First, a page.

His white outer garments are stained with blood. How can that be if he is in heaven and angels do not have blood? That refers to the fact that "The Word" came to earth to live as a human and had his perfect human blood shed as a ransom in exchange for many.

On his thigh is also written the name "King of kings and Lord of lords." This no doubt reminds us of the fact that when Jesus was raised back to heavenly spirit life he was elevated above everyone else and kindly given the name above all names, and given authority over everyone so that all knee should bow to him, whether in heaven or on earth.

Here is the quote for that scripture:

"For this very reason, God exalted him to a superior position and kindly gave him the name that is above every other name,  so that in the name of Jesus every knee should bend—of those in heaven and those on earth and those under the ground—  and every tongue should openly acknowledge that Jesus Christ is Lord to the glory of God the Father." Philippians 2:9-11

I once had a person who believed Jesus was God quote me this scripture as proof he was God, because he was given the name above all other names. But if you read this you will see that he cannot be God. Because God exalted him to a superior position and kindly gave him the name that is above every other name. If he was God he could not be exalted above the others, or given a position superior to the others, as he would already be in that position.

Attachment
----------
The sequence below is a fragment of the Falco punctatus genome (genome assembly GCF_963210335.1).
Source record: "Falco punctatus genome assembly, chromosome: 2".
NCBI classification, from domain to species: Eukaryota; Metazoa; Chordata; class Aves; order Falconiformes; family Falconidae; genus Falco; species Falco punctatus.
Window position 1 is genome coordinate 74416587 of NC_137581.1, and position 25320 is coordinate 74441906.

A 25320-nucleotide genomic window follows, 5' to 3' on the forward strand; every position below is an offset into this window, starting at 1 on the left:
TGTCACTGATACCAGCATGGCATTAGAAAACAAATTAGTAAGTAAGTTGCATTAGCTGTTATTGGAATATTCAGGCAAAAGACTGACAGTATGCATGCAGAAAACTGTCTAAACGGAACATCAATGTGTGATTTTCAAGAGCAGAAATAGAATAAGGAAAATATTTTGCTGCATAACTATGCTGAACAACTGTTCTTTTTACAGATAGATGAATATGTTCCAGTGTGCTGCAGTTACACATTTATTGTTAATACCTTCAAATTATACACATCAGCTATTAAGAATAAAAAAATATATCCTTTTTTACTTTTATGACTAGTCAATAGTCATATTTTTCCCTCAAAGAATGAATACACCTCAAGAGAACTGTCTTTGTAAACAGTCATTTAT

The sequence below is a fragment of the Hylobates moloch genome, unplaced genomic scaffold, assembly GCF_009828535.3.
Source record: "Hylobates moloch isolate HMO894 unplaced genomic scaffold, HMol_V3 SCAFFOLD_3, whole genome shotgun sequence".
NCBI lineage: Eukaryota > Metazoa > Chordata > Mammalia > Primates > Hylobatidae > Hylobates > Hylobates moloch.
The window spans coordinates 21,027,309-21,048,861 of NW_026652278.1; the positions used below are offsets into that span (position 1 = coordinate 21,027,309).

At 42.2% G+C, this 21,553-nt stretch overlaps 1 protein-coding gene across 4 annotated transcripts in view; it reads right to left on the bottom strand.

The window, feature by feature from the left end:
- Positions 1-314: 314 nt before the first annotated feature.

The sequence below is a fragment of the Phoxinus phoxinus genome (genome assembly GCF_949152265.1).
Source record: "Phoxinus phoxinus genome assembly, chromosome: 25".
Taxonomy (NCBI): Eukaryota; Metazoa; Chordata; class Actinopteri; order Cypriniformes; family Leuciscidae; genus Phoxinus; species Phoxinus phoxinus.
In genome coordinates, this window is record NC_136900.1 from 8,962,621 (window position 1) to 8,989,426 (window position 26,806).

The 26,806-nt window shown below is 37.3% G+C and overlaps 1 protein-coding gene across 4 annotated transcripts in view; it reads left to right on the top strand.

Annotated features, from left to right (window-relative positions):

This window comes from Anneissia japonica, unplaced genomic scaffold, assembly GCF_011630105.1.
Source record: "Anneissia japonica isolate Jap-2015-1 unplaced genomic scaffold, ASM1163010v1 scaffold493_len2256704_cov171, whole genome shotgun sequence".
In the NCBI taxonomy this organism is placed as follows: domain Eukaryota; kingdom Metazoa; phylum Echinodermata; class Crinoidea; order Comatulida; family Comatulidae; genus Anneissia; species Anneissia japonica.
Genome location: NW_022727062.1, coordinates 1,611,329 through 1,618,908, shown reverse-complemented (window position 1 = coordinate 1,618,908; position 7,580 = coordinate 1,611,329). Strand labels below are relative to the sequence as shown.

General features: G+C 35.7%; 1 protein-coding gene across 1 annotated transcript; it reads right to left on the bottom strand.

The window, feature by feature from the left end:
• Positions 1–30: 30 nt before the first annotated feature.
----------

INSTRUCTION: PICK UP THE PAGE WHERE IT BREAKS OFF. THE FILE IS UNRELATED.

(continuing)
Now why would Jesus be known as The Word? Well in Genesis, for example, we see God had intimate conversations with Adam. No doubt sharing with him many things. Among other things, his name Jehovah, that Adam was the son of God. He was also given the rule to not eat from the "tree of knowledge" and given tasks to complete, such as naming the animals. We don't know all of the conversations Jehovah had with Adam. But it is appearant that God spoke with him on a regular basis.

In fact after Adam and Eve had sinned scripture says that Jehovah came to talk with them about the breezy part of the day, and when they heard his voice they hid because they were ashamed of their nakedness. Before they sinned they were innocent and not aware of their nakedness. After sinning, their eyes were opened to see their nakedness: